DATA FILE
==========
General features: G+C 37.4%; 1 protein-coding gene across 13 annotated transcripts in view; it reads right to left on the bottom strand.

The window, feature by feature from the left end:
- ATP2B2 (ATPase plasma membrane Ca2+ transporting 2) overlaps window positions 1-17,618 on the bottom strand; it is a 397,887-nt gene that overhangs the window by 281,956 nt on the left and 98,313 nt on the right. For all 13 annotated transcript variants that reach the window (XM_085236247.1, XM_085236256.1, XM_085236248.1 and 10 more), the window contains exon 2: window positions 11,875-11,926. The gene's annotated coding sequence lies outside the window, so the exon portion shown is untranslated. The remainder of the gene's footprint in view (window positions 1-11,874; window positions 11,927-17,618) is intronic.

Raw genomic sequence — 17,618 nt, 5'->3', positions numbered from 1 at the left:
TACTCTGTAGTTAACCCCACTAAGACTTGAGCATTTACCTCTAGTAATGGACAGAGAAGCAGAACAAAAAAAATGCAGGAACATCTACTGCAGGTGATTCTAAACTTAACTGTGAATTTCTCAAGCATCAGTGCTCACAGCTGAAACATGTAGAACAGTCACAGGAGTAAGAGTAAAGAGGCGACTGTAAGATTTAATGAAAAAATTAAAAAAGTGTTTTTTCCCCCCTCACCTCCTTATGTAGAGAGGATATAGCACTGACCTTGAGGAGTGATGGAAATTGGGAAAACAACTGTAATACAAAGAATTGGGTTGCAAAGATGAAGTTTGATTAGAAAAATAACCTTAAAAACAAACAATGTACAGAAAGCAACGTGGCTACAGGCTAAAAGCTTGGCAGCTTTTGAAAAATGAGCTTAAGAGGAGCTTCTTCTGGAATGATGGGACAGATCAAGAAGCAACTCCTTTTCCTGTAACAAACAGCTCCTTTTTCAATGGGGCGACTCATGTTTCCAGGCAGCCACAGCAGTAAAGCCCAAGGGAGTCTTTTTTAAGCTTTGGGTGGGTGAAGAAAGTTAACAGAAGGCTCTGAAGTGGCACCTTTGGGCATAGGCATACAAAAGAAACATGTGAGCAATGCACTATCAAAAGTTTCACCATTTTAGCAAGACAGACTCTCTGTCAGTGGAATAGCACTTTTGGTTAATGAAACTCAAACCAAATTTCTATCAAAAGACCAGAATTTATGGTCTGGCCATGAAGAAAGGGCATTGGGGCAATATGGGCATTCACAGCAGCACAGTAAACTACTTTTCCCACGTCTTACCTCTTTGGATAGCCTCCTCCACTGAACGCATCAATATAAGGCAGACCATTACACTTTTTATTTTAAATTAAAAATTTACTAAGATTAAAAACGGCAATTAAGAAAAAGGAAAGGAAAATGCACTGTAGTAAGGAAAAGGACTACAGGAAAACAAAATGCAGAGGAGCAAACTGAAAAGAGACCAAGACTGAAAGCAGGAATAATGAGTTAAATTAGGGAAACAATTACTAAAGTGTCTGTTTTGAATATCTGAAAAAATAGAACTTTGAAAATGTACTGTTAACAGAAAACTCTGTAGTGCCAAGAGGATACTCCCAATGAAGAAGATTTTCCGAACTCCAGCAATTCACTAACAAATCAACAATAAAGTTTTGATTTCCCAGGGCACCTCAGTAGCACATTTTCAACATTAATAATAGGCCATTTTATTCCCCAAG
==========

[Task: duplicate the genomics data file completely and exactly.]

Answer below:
General features: G+C 37.4%; 1 protein-coding gene across 13 annotated transcripts in view; it reads right to left on the bottom strand.

The window, feature by feature from the left end:
- ATP2B2 (ATPase plasma membrane Ca2+ transporting 2) overlaps window positions 1-17,618 on the bottom strand; it is a 397,887-nt gene that overhangs the window by 281,956 nt on the left and 98,313 nt on the right. For all 13 annotated transcript variants that reach the window (XM_085236247.1, XM_085236256.1, XM_085236248.1 and 10 more), the window contains exon 2: window positions 11,875-11,926. The gene's annotated coding sequence lies outside the window, so the exon portion shown is untranslated. The remainder of the gene's footprint in view (window positions 1-11,874; window positions 11,927-17,618) is intronic.

Raw genomic sequence — 17,618 nt, 5'->3', positions numbered from 1 at the left:
TACTCTGTAGTTAACCCCACTAAGACTTGAGCATTTACCTCTAGTAATGGACAGAGAAGCAGAACAAAAAAAATGCAGGAACATCTACTGCAGGTGATTCTAAACTTAACTGTGAATTTCTCAAGCATCAGTGCTCACAGCTGAAACATGTAGAACAGTCACAGGAGTAAGAGTAAAGAGGCGACTGTAAGATTTAATGAAAAAATTAAAAAAGTGTTTTTTCCCCCCTCACCTCCTTATGTAGAGAGGATATAGCACTGACCTTGAGGAGTGATGGAAATTGGGAAAACAACTGTAATACAAAGAATTGGGTTGCAAAGATGAAGTTTGATTAGAAAAATAACCTTAAAAACAAACAATGTACAGAAAGCAACGTGGCTACAGGCTAAAAGCTTGGCAGCTTTTGAAAAATGAGCTTAAGAGGAGCTTCTTCTGGAATGATGGGACAGATCAAGAAGCAACTCCTTTTCCTGTAACAAACAGCTCCTTTTTCAATGGGGCGACTCATGTTTCCAGGCAGCCACAGCAGTAAAGCCCAAGGGAGTCTTTTTTAAGCTTTGGGTGGGTGAAGAAAGTTAACAGAAGGCTCTGAAGTGGCACCTTTGGGCATAGGCATACAAAAGAAACATGTGAGCAATGCACTATCAAAAGTTTCACCATTTTAGCAAGACAGACTCTCTGTCAGTGGAATAGCACTTTTGGTTAATGAAACTCAAACCAAATTTCTATCAAAAGACCAGAATTTATGGTCTGGCCATGAAGAAAGGGCATTGGGGCAATATGGGCATTCACAGCAGCACAGTAAACTACTTTTCCCACGTCTTACCTCTTTGGATAGCCTCCTCCACTGAACGCATCAATATAAGGCAGACCATTACACTTTTTATTTTAAATTAAAAATTTACTAAGATTAAAAACGGCAATTAAGAAAAAGGAAAGGAAAATGCACTGTAGTAAGGAAAAGGACTACAGGAAAACAAAATGCAGAGGAGCAAACTGAAAAGAGACCAAGACTGAAAGCAGGAATAATGAGTTAAATTAGGGAAACAATTACTAAAGTGTCTGTTTTGAATATCTGAAAAAATAGAACTTTGAAAATGTACTGTTAACAGAAAACTCTGTAGTGCCAAGAGGATACTCCCAATGAAGAAGATTTTCCGAACTCCAGCAATTCACTAACAAATCAACAATAAAGTTTTGATTTCCCAGGGCACCTCAGTAGCACATTTTCAACATTAATAATAGGCCATTTTATTCCCCAAG